Juxtapoz Magazine - pt.2 Gallery Brings the “Viewpoint” of Sune Christiansen

Juxtapoz Magazine – pt.2 Gallery Brings the “Viewpoint” of Sune Christiansen

pt.2 gallery is pleased to present Viewpoint, a solo exhibition by Copenhagen-based artist Sune Christiansen. Working with oil stick, pastel, acrylic and industrial enamel paint, Christiansen creates a colorful world of vibrant figurative abstractions. The works are simple upon first glance, almost child-like in their rendering, and the artist’s signature palette of limited tonality and vibrant value infuse a youthful spirit. But a breadth of experience is evident behind these iterative compositions. The depth of the work comes from its honesty: in the artist’s deft yet unpretentious application of media; in the innocence of interfacing with the canvas; in the attempt to capture simple truths.

The work bears a strong likeness to colorist tradition and surrealist abstraction — Miro and Kandinsky come to mind. In this context, it is the unmitigated quality of the artist’s hand that differentiates him. Christiansen’s works are rendered with brevity, both in the speed of the application of pigment and in the concision of his visual language. In observing the work, you can witness the act of creation: the urgency and directionality in each stroke leads the eye through the work, while swaths of bare canvas mark the artist’s hand breezing past.

Built from a finite vocabulary of shapes, figures, and colors, Christiansen’s paintings can begin to feel like hieroglyphic language. Each component is selected from a toolbox of themes, including human figures with dotted torsos and geometry juxtaposed with organic forms. Each symbol has a mutable meaning defined in part by its arrangement in space and in part by the viewer’s experience of it. In many works, the blocking of the canvas can be seen as a structural division as figures stack themselves in physical hierarchy; or perhaps these figures are supporting each other, and the rectangles are building blocks laid in foundation. Like words in a sentence, Christiansen maps out his compositions with familiar forms, but the meaning is contextualized by the viewer’s subjective lens.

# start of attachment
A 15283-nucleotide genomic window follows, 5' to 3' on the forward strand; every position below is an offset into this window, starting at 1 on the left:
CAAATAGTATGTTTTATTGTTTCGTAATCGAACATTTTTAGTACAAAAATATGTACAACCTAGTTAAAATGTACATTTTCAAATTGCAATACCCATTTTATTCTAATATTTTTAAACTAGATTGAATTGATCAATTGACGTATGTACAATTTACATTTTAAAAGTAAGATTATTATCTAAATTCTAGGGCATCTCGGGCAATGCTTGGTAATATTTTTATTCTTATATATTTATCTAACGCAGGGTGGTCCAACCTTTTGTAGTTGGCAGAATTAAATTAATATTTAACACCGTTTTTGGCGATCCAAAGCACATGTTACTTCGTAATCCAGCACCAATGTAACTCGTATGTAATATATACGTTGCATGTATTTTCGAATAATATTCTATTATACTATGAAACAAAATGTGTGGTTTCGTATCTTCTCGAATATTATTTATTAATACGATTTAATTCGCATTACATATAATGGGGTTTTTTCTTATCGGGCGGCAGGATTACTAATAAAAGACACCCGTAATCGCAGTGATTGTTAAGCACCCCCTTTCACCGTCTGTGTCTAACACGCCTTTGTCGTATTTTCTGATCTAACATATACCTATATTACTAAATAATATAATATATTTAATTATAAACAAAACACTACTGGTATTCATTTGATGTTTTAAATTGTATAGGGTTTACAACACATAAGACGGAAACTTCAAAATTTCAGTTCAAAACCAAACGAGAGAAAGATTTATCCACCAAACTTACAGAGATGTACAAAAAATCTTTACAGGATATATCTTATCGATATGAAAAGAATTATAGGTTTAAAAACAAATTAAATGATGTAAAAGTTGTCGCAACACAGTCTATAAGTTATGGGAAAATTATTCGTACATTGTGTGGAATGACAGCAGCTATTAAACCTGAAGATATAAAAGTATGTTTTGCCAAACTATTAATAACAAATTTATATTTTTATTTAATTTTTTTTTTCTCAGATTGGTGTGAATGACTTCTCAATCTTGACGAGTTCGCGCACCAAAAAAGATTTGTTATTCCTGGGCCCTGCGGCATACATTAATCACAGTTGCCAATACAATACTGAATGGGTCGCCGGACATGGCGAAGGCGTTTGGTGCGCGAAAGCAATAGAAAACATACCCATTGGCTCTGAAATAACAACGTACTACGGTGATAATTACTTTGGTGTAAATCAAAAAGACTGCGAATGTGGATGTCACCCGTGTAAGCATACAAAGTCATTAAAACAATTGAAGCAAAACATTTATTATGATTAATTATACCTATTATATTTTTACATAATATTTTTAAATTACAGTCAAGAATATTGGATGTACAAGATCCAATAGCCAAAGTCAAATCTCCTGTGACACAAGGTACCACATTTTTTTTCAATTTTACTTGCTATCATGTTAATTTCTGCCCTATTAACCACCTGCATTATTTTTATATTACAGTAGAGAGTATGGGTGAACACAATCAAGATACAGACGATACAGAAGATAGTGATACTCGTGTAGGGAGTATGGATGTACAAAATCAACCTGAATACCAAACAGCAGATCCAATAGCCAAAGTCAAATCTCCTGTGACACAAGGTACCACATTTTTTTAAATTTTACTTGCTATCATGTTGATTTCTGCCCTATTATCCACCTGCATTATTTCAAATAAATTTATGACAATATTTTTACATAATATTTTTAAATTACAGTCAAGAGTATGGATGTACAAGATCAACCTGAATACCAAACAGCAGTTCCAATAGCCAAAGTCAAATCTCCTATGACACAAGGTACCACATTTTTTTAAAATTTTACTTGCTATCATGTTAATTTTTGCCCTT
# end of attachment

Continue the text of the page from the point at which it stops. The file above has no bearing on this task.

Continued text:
sc lrg vert yellow trees copy

In Christiansen’s landscapes, depth is often compressed into a single plane, and bright and arresting colors define boundaries between fields. In Untitled #6, the atmosphere is layered in stripes upon the horizon — grass, glowing mountains, blue skies, sun — atop a Diebenkorn-esque landscape of spatial division superimposed with stacked figures. Christiansen’s works without the figure point to a practice of allotment or organization of objects as the canvas is methodically divided and regrouped. The placement of forms within these boxes, like the orientation of stacked or inverted figures, is reminiscent of hierarchy and religiosity, intimacy and opposition.

Each composition, at its core, is exciting, effusive, even fantastical, while still being grounded and raw. Christiansen’s paintings, so bright and light, convey the gravity of societal and interpersonal realities with a sense of playfulness. When he puts pigment to canvas, he chases the essence of the scene, and life bubbles up from the surface. —Annie Dauber